But men like Xing Fe Hua never really die. They leave behind too much of themselves.
The judge had been speaking. I hadn’t heard him, had been too busy listening to the wretched animal-cry of my heart.
The judge rapped his gavel on the table, which brought me out of it pretty well, so the first thing I heard him say was, “The court hereby passes this case to the Queen of Justice and remands him into the custody of the wardens of Order.”
The courtroom burst into chaos, the students and witnesses in the galleries all shouting at once, and a guard came up on either side of me, took me by the elbows, started dragging me towards the door. I couldn’t see Consanza anywhere, and whenever I tried to turn to look for her, the guards yanked on my arms to pull me forward faster—nearly wrenched my shoulders out, which didn’t help with the confusion and the blur. Everything seemed to be whirling around me, and I kept flinching at the shouts on either side of the aisle, and I must have been stumbling because the guards hauled me to my feet several times before we reached the big wooden doors into the main hall of the courthouse.
They threw me into a little box, smaller than the cage I’d been in earlier and solid-sided like a coffin, and they shoved all my limbs in after me and slammed the door and locked it, and I was confined there in the dark for who knows how long until the box started moving. It was lifted onto something with wheels, and I was rolled off somewhere new, my heart pounding like a rabbit’s in my chest and my breath coming short. I was almost glad of the dark, almost glad to be shut away from the noise and confusion and chaos.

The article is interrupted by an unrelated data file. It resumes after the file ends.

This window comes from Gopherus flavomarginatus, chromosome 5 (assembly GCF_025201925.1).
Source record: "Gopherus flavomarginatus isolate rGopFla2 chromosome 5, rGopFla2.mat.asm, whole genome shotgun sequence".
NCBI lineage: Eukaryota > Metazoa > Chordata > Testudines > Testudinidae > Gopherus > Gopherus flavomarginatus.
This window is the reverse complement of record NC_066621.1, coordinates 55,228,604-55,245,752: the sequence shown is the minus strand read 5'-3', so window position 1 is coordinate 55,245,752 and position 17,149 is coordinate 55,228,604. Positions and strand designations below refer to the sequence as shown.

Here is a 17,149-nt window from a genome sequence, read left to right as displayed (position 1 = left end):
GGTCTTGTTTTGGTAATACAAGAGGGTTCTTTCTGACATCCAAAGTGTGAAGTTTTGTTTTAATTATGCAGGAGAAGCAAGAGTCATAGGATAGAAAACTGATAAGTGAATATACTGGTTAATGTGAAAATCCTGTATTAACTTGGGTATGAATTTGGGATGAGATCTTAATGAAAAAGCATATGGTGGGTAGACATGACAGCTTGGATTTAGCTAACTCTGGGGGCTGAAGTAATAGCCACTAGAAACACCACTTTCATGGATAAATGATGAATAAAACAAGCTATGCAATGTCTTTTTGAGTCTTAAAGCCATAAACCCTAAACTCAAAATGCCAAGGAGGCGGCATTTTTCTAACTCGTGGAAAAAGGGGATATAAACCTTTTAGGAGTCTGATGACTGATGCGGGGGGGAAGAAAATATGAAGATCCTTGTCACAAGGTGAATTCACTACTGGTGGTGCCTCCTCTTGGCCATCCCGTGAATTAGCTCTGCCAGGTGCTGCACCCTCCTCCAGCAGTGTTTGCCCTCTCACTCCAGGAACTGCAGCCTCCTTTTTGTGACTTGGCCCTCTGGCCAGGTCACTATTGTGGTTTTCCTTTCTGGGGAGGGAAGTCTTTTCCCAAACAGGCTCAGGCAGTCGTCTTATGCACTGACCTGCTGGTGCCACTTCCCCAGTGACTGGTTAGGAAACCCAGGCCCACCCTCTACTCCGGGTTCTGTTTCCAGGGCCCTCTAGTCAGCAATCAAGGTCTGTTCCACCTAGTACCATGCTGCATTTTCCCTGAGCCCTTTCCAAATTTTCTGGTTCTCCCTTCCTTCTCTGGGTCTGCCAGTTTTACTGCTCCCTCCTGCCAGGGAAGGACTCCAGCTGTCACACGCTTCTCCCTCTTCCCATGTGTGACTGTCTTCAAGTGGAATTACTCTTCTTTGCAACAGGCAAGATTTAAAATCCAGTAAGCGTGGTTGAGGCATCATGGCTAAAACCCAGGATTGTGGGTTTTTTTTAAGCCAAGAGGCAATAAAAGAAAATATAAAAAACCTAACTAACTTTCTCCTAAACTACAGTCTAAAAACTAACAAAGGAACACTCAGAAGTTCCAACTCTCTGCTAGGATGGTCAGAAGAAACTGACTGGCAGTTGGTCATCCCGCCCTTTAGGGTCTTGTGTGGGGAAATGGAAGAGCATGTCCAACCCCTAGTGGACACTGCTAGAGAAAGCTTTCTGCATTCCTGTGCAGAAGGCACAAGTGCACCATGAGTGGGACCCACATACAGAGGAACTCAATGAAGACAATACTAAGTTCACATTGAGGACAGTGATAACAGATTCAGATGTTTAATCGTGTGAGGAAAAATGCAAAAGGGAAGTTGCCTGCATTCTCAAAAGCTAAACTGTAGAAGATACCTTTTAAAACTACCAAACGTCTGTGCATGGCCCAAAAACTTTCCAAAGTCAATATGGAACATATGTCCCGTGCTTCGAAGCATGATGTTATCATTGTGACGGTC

But what had I done? I didn’t know.
Took two days for Consanza to come see me, or for them to let her come. I had been taken immediately from the House of Justice back to the House of Order, yanked from that tiny coffin-box, and dragged down two flights of stairs to a new cell. A more secure cell, I suppose it was, as it didn’t have a window. The ceiling was low, the walls were all stony and plastered over, and the stale air was rank with the smells of filthy humans, damp, rats, piss. And no one would tell me what had happened, though I begged and wheedled and asked to simply be told.
At least the food wasn’t any worse.
But yes, as I said, Consanza came after two days, led in by a guard, who stood by the wall a little way down the corridor and crossed his arms. He didn’t look at me, and I didn’t recognize him, but the light was very poor, even for my eyes. There was a little table, where sometimes a guard would sit and play solitary card games when they were watching this block—watching me. There wasn’t anyone else in the other cells, unless they were bound and gagged.
Consanza entered in a billow and whirl of black robes, and I was glad enough to see someone I knew that I didn’t even think to sneer at her for her dramatics. They say parting makes affections sweeter—and that hawkish unfortunate nose of hers did seem to be softened in my eyes by familiarity and, let’s be honest, relief. She took a chair from the table, set it in front of the door of my cell, and sat in it backwards with her arms crossed over the backrest.
“You really got yourself into it, didn’t you?” she said, and it took all I had not to cry.
“What happened? What did they sentence me with? I don’t know what happened, and no one—no one will tell me what I’ve done.”
She looked at me for a long time, expressionless except for that typical sour look. “Espionage,” she said.
“Espionage!” I squawked. “Against whom? When? What evidence have they? What actions did I ever take? Espionage!”
Well, it was something having to do with my association to Xing Fe Hua, she explained, and went on in legal jargon and unnecessary detail, unknowing that each word was a punch to my heart and my gut.